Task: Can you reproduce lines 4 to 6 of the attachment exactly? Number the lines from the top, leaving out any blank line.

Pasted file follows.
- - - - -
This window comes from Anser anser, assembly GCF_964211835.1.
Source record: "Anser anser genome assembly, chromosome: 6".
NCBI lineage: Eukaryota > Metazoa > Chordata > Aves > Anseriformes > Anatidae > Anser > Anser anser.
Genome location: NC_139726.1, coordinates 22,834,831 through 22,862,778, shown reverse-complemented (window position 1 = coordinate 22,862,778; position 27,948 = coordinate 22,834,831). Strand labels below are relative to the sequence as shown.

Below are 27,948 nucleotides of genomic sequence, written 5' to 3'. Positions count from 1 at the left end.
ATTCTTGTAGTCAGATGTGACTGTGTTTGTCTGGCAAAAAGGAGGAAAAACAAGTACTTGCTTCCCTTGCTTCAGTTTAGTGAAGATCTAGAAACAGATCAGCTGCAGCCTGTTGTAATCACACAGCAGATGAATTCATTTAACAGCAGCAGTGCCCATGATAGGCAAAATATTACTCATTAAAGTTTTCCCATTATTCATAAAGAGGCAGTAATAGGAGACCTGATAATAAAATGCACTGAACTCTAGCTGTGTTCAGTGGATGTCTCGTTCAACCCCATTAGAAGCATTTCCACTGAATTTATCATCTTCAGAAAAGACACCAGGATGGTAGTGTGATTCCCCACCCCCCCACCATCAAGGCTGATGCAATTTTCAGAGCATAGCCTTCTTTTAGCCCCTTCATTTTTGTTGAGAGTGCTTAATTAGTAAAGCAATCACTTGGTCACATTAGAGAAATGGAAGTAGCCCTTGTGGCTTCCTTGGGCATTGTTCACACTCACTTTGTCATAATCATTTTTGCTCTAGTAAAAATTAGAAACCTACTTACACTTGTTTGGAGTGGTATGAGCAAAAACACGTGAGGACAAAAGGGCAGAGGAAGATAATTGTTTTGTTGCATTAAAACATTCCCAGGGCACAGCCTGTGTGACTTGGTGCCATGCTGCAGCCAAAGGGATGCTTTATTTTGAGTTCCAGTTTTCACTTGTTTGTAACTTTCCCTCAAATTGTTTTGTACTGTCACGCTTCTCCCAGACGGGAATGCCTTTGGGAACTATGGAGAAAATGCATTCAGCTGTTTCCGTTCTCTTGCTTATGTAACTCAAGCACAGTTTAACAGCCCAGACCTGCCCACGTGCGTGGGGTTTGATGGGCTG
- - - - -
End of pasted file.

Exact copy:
Genome location: NC_139726.1, coordinates 22,834,831 through 22,862,778, shown reverse-complemented (window position 1 = coordinate 22,862,778; position 27,948 = coordinate 22,834,831). Strand labels below are relative to the sequence as shown.

Below are 27,948 nucleotides of genomic sequence, written 5' to 3'. Positions count from 1 at the left end.
ATTCTTGTAGTCAGATGTGACTGTGTTTGTCTGGCAAAAAGGAGGAAAAACAAGTACTTGCTTCCCTTGCTTCAGTTTAGTGAAGATCTAGAAACAGATCAGCTGCAGCCTGTTGTAATCACACAGCAGATGAATTCATTTAACAGCAGCAGTGCCCATGATAGGCAAAATATTACTCATTAAAGTTTTCCCATTATTCATAAAGAGGCAGTAATAGGAGACCTGATAATAAAATGCACTGAACTCTAGCTGTGTTCAGTGGATGTCTCGTTCAACCCCATTAGAAGCATTTCCACTGAATTTATCATCTTCAGAAAAGACACCAGGATGGTAGTGTGATTCCCCACCCCCCCACCATCAAGGCTGATGCAATTTTCAGAGCATAGCCTTCTTTTAGCCCCTTCATTTTTGTTGAGAGTGCTTAATTAGTAAAGCAATCACTTGGTCACATTAGAGAAATGGAAGTAGCCCTTGTGGCTTCCTTGGGCATTGTTCACACTCACTTTGTCATAATCATTTTTGCTCTAGTAAAAATTAGAAACCTACTTACACTTGTTTGGAGTGGTATGAGCAAAAACACGTGAGGACAAAAGGGCAGAGGAAGATAATTGTTTTGTTGCATTAAAACATTCCCAGGGCACAGCCTGTGTGACTTGGTGCCATGCTGCAGCCAAAGGGATGCTTTATTTTGAGTTCCAGTTTTCACTTGTTTGTAACTTTCCCTCAAATTGTTTTGTACTGTCACGCTTCTCCCAGACGGGAATGCCTTTGGGAACTATGGAGAAAATGCATTCAGCTGTTTCCGTTCTCTTGCTTATGTAACTCAAGCACAGTTTAACAGCCCAGACCTGCCCACGTGCGTGGGGTTTGATGGGCTG